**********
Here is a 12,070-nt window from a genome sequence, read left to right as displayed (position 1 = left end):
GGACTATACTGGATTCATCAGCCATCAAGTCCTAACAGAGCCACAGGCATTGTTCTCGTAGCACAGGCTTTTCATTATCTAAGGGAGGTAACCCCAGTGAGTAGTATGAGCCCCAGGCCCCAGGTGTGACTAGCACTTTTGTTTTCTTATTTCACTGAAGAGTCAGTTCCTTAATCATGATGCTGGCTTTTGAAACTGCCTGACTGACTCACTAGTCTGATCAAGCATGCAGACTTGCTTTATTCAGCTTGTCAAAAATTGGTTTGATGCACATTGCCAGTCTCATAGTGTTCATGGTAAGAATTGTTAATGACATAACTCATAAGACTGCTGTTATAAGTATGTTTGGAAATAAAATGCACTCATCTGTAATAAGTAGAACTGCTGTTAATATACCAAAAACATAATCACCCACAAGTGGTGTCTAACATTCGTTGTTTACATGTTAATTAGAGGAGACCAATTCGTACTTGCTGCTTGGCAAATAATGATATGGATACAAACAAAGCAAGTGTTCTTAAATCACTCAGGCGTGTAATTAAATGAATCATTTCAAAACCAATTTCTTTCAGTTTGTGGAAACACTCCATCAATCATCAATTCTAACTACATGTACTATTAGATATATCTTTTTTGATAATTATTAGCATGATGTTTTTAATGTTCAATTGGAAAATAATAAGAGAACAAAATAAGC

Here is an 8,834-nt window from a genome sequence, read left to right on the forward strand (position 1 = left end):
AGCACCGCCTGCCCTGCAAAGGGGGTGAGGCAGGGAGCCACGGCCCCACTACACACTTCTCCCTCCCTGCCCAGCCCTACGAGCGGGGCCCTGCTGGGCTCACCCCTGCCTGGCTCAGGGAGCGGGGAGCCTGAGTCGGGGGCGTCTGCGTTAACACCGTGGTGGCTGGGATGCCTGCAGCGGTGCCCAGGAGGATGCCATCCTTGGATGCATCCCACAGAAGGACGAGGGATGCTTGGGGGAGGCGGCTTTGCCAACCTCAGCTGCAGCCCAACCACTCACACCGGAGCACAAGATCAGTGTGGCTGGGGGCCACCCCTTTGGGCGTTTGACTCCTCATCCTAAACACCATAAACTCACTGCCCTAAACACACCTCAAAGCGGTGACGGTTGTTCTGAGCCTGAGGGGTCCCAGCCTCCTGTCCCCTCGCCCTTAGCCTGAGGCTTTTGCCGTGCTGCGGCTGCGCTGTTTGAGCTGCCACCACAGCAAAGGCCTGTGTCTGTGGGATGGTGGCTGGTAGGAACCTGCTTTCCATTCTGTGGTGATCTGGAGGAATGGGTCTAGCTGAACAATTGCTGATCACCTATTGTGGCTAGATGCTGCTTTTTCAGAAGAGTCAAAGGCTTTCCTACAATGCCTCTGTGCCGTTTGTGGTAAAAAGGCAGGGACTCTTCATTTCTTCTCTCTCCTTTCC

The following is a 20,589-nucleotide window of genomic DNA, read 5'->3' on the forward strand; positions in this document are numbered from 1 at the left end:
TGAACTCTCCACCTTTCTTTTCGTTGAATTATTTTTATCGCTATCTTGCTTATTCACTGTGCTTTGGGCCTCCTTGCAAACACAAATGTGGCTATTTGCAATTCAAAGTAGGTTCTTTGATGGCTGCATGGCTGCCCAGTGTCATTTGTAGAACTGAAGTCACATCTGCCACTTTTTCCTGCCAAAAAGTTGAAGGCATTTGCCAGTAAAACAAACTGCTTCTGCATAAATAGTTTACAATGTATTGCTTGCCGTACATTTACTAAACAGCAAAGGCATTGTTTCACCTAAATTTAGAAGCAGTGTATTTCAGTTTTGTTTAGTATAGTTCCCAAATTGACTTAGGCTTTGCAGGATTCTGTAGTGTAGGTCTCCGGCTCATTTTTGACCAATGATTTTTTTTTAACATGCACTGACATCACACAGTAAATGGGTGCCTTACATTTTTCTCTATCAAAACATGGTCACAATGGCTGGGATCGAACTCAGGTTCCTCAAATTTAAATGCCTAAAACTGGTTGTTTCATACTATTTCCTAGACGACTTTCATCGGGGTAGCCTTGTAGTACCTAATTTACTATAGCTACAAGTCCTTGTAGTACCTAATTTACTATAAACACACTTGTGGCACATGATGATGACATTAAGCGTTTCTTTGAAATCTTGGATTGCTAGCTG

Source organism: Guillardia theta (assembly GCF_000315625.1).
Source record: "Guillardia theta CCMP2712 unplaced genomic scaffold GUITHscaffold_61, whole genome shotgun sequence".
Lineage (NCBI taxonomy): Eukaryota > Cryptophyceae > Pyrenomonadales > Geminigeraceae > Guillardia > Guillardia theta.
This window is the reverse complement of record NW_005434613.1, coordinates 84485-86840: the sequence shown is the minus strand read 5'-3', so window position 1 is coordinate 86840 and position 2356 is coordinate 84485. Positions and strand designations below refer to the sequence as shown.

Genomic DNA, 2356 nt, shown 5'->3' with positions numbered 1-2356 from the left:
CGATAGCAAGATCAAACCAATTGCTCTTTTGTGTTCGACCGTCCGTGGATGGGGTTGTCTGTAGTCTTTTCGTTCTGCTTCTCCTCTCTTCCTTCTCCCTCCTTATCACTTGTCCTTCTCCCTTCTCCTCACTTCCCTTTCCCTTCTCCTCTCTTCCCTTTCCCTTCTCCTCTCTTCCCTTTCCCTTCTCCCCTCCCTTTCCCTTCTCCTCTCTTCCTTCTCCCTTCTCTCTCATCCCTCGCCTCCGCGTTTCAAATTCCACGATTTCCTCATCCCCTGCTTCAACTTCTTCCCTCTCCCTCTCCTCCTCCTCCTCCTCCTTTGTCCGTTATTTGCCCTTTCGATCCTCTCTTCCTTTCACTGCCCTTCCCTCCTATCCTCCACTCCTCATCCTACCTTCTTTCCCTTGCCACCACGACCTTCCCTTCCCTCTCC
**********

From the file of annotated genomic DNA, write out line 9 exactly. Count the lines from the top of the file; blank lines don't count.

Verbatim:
Lineage (NCBI taxonomy): Eukaryota > Cryptophyceae > Pyrenomonadales > Geminigeraceae > Guillardia > Guillardia theta.